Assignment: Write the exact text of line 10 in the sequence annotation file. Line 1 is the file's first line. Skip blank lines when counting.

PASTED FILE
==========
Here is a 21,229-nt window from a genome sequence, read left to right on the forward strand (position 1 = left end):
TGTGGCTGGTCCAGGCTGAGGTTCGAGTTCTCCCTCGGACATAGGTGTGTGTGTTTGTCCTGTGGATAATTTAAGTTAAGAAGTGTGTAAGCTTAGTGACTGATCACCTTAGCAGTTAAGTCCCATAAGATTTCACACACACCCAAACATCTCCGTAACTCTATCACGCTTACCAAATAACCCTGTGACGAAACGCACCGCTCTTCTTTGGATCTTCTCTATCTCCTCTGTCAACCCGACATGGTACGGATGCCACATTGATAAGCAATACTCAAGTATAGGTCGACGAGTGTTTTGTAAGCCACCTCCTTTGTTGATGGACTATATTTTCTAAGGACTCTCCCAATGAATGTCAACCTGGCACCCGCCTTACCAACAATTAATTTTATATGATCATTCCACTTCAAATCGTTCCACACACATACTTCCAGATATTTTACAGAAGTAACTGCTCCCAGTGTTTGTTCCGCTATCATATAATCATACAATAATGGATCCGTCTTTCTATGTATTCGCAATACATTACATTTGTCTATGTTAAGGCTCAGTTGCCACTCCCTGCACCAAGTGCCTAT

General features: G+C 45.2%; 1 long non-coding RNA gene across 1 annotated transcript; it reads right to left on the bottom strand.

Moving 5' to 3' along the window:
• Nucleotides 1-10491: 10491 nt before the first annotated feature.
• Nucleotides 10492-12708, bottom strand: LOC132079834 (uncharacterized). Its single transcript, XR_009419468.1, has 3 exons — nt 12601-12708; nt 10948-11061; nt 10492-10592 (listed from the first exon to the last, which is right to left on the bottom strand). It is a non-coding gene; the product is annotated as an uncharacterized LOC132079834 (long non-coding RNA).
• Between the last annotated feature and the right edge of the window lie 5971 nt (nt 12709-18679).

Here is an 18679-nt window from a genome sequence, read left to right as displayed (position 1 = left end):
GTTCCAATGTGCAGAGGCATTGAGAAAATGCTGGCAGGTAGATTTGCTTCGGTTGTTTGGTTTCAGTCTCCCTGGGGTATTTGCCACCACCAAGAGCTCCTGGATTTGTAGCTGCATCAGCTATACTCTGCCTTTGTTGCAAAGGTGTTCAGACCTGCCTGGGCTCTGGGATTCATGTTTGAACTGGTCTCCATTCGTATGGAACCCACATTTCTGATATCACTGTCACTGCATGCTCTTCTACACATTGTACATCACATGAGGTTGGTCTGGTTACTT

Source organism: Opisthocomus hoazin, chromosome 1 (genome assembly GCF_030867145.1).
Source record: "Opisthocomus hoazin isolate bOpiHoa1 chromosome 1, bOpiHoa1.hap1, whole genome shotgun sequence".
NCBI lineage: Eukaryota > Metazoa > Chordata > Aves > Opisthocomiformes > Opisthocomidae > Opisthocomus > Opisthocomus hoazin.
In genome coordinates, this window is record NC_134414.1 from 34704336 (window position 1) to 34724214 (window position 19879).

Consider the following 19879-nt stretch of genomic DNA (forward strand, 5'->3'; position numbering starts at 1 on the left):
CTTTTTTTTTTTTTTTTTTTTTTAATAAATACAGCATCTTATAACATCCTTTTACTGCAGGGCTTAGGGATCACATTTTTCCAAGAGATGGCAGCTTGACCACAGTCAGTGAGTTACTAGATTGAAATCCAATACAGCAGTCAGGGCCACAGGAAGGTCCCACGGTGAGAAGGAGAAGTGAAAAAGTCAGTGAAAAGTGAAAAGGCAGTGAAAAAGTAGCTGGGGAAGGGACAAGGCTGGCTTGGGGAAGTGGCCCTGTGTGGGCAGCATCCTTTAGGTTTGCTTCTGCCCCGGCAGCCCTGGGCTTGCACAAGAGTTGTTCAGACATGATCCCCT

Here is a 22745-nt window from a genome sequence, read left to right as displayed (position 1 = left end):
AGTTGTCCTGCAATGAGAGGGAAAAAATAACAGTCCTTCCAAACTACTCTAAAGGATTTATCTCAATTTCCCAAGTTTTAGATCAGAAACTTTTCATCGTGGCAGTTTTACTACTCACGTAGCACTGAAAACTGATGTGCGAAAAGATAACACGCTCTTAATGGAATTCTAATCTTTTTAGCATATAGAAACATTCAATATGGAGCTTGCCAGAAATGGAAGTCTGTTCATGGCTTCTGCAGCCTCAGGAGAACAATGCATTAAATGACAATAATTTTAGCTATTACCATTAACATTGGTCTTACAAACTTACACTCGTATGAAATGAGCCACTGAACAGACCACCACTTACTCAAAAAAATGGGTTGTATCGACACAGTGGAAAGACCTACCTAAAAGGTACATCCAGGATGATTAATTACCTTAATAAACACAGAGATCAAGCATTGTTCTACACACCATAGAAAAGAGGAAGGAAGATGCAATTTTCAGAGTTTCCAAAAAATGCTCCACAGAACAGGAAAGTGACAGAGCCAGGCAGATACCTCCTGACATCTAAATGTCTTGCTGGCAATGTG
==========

Source organism: Opisthocomus hoazin, chromosome 1 (genome assembly GCF_030867145.1).